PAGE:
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Foreign language pupils need better provision

A recent article in the Belfast Telegraph (News, June 10) stated "the number of children without English as their first language being taught in Northern Ireland's schools has increased by almost 600% in just eight years" and there are currently 7,899 "newcomer children" in schools here, compared with 1,366 during the 2001/02 school year.

The reality is that EU migrant children from countries like Poland, Romania, the Czech Republic and Lithuania often arrive at school without uniform, money, packed lunch, friends, parents or even basic English. Many do not even know how to get home.

Parents or relatives, when they can be contacted, are of little help for they also cannot speak English.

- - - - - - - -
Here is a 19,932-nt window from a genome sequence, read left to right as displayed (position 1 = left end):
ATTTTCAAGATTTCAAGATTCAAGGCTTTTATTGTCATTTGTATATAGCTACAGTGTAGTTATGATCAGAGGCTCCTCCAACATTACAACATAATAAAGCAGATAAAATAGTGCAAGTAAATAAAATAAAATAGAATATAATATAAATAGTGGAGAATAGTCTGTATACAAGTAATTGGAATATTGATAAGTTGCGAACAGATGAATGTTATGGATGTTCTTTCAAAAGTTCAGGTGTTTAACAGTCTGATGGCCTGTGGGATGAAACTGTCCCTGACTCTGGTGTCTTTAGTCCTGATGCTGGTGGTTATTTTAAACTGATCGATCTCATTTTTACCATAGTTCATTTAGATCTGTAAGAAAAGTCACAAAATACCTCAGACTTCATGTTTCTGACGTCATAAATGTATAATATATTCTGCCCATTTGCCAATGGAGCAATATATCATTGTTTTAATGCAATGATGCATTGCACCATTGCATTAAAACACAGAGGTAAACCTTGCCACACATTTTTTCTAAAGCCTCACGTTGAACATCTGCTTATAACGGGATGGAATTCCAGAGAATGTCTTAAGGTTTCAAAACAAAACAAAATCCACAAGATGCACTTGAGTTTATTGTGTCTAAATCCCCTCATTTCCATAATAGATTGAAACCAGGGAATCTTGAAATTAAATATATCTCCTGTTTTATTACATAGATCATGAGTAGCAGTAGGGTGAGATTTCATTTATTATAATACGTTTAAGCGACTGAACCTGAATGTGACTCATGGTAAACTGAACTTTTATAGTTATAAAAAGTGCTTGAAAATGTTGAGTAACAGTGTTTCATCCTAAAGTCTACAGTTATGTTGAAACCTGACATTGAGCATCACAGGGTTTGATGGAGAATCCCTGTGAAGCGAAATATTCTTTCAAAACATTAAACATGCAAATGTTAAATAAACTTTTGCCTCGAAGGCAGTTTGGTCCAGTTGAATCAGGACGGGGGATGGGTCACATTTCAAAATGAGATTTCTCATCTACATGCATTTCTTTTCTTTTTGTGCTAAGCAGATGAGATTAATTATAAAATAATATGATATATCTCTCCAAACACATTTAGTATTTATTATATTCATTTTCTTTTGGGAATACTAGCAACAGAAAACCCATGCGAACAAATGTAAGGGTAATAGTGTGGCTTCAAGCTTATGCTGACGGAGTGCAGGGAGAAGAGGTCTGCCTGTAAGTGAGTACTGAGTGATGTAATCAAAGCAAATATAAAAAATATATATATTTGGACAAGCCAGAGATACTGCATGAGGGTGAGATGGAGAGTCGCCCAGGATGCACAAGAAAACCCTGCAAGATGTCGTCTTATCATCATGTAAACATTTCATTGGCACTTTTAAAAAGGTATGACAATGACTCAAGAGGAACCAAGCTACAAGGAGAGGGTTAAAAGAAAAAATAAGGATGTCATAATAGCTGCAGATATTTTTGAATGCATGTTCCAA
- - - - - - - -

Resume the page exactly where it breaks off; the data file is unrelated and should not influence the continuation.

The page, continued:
What happens to these EU migrant children in school? In the secondary sector with no English they are usually placed into a 'challenging' low-stream ability class. (They may be bright, but teachers cannot test to tell and there is never information from feeder countries or parents.)

Here they sit, hopefully picking up bits of English, either helped ignored or mocked depending on the others in the class. Designated language staff can only see them for a short time each week. Classroom assistants are a help, but there is always the language barrier. Money to pay for this extra provision naturally comes out of the school budget.

Given that under EU freedom of movement law we are required to have an open door to migrants, could someone please explain how teachers and schools with high numbers of migrant children as pupils are supposed to cope?




From Belfast Telegraph